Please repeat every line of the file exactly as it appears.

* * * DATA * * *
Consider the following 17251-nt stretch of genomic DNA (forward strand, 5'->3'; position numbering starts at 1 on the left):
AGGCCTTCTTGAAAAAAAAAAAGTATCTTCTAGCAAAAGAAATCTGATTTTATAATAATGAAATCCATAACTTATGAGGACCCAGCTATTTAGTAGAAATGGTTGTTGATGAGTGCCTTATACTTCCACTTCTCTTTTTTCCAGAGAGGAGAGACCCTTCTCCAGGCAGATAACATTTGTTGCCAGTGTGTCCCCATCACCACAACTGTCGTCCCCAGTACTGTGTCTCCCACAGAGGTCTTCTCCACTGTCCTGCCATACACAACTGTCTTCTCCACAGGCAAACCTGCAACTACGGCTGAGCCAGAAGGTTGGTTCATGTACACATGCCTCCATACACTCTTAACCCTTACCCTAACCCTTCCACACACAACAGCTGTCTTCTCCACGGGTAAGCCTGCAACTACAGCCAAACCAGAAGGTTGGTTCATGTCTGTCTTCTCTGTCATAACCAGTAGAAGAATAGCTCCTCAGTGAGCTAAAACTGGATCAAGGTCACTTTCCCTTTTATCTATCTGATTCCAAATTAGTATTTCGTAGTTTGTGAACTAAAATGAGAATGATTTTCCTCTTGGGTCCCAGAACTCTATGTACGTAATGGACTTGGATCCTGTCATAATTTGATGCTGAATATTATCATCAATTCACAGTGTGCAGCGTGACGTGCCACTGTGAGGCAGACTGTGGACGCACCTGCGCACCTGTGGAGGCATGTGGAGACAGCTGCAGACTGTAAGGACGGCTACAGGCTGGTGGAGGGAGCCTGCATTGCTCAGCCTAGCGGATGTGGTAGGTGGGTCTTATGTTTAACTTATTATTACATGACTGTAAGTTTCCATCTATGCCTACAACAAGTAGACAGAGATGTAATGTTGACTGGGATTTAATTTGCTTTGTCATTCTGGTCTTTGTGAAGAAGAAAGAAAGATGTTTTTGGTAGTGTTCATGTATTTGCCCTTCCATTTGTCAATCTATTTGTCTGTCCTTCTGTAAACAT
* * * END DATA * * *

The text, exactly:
Consider the following 17251-nt stretch of genomic DNA (forward strand, 5'->3'; position numbering starts at 1 on the left):
AGGCCTTCTTGAAAAAAAAAAAGTATCTTCTAGCAAAAGAAATCTGATTTTATAATAATGAAATCCATAACTTATGAGGACCCAGCTATTTAGTAGAAATGGTTGTTGATGAGTGCCTTATACTTCCACTTCTCTTTTTTCCAGAGAGGAGAGACCCTTCTCCAGGCAGATAACATTTGTTGCCAGTGTGTCCCCATCACCACAACTGTCGTCCCCAGTACTGTGTCTCCCACAGAGGTCTTCTCCACTGTCCTGCCATACACAACTGTCTTCTCCACAGGCAAACCTGCAACTACGGCTGAGCCAGAAGGTTGGTTCATGTACACATGCCTCCATACACTCTTAACCCTTACCCTAACCCTTCCACACACAACAGCTGTCTTCTCCACGGGTAAGCCTGCAACTACAGCCAAACCAGAAGGTTGGTTCATGTCTGTCTTCTCTGTCATAACCAGTAGAAGAATAGCTCCTCAGTGAGCTAAAACTGGATCAAGGTCACTTTCCCTTTTATCTATCTGATTCCAAATTAGTATTTCGTAGTTTGTGAACTAAAATGAGAATGATTTTCCTCTTGGGTCCCAGAACTCTATGTACGTAATGGACTTGGATCCTGTCATAATTTGATGCTGAATATTATCATCAATTCACAGTGTGCAGCGTGACGTGCCACTGTGAGGCAGACTGTGGACGCACCTGCGCACCTGTGGAGGCATGTGGAGACAGCTGCAGACTGTAAGGACGGCTACAGGCTGGTGGAGGGAGCCTGCATTGCTCAGCCTAGCGGATGTGGTAGGTGGGTCTTATGTTTAACTTATTATTACATGACTGTAAGTTTCCATCTATGCCTACAACAAGTAGACAGAGATGTAATGTTGACTGGGATTTAATTTGCTTTGTCATTCTGGTCTTTGTGAAGAAGAAAGAAAGATGTTTTTGGTAGTGTTCATGTATTTGCCCTTCCATTTGTCAATCTATTTGTCTGTCCTTCTGTAAACAT